By-products Of Grape Industries

There are several valuable by-products in the wine-making and

grape-juice industries, and even raisin-making yields a by-product in

the seeds taken from the raisins. The utilization of these wastes has

been rendered profitable in Europe, and there is no reason why

by-products should not yield considerable profit in America, as a few

already do. Good authorities state that if all the wastes of the

grape crop could be ut
lized the value of the crop would be increased

over 10 per cent.


The pomace or marc, the residue left after grape pressing, is the most

valuable of the by-products of the wine and grape-juice manufacturers.

If the pomace is permitted to ferment, and afterwards is distilled, a

product called pomace-brandy is made. Unscrupulous wine-makers often

add water and sugar to pomace, after which it is refermented and the

resulting product is sold as wine. Notwithstanding the fact that the

word "wine" as applied to this product is a misnomer, the total amount

of such wine made and consumed in America is large. Piquette is

another product in which the pomace is put into fermenting vats,

sprinkled with water and the liquid after a time is drawn off,

carrying with it the wine contained in the pomace. This liquid is

re-used in other pomace, until it is high enough in alcoholic

strength, when it is distilled into "piquette" or "wash."

In Europe, the pomace from stemmed grapes is said to make a sheep and

cattle food of more or less value when salted slightly and stored in

silos. The pomace is also oftentimes used as a manure, for which it

has considerable to recommend it, being rich in potash and nitrogen.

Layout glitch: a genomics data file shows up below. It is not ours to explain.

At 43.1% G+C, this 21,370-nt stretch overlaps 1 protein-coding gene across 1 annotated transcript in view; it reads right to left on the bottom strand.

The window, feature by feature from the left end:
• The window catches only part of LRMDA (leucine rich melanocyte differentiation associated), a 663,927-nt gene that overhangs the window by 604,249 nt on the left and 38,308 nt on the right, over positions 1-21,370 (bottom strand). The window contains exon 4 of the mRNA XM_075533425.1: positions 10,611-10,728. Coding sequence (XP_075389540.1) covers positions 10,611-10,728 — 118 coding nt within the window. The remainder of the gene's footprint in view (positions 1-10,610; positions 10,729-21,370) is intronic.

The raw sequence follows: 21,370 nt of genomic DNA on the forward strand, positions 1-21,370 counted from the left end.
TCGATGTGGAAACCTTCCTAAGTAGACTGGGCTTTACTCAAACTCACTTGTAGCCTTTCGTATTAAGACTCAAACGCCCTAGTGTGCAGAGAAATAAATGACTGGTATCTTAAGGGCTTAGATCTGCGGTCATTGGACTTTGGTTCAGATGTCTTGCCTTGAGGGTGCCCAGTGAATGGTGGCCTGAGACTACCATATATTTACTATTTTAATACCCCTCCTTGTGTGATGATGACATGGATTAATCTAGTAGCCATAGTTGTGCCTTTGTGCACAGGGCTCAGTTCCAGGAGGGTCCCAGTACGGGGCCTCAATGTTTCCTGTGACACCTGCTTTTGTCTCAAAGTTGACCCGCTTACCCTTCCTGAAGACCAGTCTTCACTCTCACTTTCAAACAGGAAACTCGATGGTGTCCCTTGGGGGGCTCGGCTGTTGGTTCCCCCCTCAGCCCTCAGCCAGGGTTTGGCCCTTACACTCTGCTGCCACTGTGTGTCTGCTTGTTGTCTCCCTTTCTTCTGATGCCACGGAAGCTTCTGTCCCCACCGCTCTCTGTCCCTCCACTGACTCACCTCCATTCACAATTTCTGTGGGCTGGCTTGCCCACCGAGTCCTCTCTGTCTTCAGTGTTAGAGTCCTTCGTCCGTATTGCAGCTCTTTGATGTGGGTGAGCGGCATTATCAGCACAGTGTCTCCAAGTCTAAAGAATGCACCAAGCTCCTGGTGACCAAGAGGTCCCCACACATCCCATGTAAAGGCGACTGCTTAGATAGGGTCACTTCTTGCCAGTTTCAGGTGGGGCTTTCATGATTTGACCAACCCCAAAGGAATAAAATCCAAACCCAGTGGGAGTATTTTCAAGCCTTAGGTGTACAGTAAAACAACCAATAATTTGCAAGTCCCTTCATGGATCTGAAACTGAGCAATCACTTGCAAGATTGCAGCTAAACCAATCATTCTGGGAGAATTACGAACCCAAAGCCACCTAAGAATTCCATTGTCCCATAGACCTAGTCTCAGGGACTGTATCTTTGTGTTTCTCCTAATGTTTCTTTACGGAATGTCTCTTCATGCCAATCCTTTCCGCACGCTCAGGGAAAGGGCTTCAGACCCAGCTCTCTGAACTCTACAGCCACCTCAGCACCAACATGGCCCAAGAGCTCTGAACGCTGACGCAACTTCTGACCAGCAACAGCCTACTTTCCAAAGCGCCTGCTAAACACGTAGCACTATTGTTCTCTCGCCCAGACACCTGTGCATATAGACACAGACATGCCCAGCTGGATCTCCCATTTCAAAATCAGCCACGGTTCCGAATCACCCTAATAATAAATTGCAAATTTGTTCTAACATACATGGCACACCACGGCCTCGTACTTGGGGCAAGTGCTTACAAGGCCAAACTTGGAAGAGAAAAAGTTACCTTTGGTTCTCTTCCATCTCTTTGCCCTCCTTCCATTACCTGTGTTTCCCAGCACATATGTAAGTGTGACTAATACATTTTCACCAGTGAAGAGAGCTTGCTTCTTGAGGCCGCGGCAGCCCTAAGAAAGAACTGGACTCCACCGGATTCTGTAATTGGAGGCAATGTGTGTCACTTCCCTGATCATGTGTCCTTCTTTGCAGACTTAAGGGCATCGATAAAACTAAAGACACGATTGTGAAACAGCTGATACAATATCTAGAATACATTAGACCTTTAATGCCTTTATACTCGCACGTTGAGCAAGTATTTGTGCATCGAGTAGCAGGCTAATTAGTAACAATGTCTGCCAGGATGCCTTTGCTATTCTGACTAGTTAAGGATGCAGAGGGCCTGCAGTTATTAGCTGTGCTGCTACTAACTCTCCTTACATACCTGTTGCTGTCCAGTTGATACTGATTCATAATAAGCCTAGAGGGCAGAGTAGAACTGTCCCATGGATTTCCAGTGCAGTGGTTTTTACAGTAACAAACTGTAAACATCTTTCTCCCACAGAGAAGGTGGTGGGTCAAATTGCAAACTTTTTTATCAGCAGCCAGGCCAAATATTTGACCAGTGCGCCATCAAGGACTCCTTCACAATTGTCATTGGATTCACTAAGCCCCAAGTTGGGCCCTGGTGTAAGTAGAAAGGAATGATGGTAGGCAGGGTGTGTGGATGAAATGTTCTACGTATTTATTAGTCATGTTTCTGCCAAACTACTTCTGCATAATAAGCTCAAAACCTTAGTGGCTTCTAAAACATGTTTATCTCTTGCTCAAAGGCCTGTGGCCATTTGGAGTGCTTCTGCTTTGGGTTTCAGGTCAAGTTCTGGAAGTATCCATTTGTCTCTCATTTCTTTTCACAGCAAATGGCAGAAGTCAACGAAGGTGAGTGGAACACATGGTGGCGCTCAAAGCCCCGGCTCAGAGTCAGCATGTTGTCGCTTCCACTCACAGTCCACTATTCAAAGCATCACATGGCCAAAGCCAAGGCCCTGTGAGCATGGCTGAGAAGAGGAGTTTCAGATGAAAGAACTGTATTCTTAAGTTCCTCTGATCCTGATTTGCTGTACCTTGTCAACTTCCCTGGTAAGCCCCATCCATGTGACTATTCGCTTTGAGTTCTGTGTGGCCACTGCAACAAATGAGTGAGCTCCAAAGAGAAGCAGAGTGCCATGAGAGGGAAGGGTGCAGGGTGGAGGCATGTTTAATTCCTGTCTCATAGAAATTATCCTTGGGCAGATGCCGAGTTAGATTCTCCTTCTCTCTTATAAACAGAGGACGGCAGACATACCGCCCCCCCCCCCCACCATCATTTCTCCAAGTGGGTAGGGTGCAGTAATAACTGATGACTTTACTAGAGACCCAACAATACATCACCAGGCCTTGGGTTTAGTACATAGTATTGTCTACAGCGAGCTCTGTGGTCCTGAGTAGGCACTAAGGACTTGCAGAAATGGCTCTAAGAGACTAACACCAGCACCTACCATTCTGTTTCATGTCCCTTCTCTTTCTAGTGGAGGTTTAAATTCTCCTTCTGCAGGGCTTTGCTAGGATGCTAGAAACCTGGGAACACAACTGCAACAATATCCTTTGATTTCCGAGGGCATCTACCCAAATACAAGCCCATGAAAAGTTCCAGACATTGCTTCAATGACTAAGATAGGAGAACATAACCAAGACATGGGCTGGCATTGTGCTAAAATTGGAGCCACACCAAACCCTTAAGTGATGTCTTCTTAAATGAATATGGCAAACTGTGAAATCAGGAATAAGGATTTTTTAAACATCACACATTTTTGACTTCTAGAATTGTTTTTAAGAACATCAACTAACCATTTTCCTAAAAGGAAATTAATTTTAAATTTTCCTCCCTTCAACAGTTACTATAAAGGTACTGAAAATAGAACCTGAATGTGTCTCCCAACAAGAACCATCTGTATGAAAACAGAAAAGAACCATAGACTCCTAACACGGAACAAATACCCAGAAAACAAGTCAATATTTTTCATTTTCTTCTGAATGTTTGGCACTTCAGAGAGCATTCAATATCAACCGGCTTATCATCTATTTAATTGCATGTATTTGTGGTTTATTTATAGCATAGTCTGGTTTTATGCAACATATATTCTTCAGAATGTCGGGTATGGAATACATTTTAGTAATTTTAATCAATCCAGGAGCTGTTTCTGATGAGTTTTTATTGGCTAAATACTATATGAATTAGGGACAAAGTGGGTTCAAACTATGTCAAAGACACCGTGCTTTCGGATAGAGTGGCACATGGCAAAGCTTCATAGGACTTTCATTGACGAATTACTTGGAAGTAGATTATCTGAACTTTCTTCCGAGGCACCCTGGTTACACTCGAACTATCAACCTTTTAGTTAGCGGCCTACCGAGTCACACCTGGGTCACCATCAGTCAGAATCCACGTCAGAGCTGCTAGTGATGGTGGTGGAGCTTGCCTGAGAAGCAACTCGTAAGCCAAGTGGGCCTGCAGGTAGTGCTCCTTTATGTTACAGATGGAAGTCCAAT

Acetic acid is made from pomace by drying it in vapor-tight rooms,

during which process 50 to 60 per cent of the weight of the pomace

becomes vapor, and this, condensed, yields considerable quantities of

acetic acid.


The lees of wine, the sediment which settles in the casks in which new

wine or grape-juice is stored, form a grayish or reddish crust on the

inside of the receptacle. This is the argol or wine-stone of the

wine-maker, and from it is made cream-of-tartar, an article

considerably used in medicine, the arts and for culinary purposes.

From 20 to 70 per cent of the lees consist of either cream-of-tartar,

or of calcium tartrate, the latter also having commercial value. Red

wines are much richer in argol than white wines. A ton of grapes

yields from one to two pounds of argol. This product becomes a source

of considerable profit in large wineries and in grape-juice

manufacturing plants.


In Europe, the seeds are separated from the pomace and used in various

ways. They are also utilized to a smaller extent in America,

especially when separated from raisins. The seeds are used as food for

horses, cattle and poultry, for which they are said to have

considerable value. If crushed and ground, the seeds yield a clear

yellow oil which burns without smoke or smell and which may also be

employed as a substitute for olive oil. A ton of grapes yields from

forty to one hundred pounds of seeds from which may be made from three

to sixteen pounds of oil. This oil is also used as a substitute for

linseed oil and in soap-making. Besides oil, the seeds yield tannin.

After the oil and tannin have been taken from the seeds, there remains

a meal which may still be utilized as a stock food or as a fertilizer.